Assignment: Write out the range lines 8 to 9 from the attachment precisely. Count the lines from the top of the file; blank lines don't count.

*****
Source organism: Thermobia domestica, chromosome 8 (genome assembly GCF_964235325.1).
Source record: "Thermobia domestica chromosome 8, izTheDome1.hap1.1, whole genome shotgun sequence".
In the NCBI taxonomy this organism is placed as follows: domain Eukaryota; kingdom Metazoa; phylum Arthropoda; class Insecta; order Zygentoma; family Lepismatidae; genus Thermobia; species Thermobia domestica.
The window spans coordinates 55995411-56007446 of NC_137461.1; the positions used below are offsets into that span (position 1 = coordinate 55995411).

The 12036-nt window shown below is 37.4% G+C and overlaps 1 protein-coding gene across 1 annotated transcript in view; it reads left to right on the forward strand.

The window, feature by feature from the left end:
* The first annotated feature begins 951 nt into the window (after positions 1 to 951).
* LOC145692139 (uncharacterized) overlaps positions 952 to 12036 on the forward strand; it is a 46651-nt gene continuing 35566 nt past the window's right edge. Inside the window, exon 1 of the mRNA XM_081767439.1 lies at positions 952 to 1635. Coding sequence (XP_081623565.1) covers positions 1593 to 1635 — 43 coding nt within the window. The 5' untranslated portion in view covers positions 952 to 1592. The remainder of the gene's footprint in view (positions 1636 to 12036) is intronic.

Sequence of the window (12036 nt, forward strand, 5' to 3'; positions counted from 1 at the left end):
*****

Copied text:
* LOC145692139 (uncharacterized) overlaps positions 952 to 12036 on the forward strand; it is a 46651-nt gene continuing 35566 nt past the window's right edge. Inside the window, exon 1 of the mRNA XM_081767439.1 lies at positions 952 to 1635. Coding sequence (XP_081623565.1) covers positions 1593 to 1635 — 43 coding nt within the window. The 5' untranslated portion in view covers positions 952 to 1592. The remainder of the gene's footprint in view (positions 1636 to 12036) is intronic.

Sequence of the window (12036 nt, forward strand, 5' to 3'; positions counted from 1 at the left end):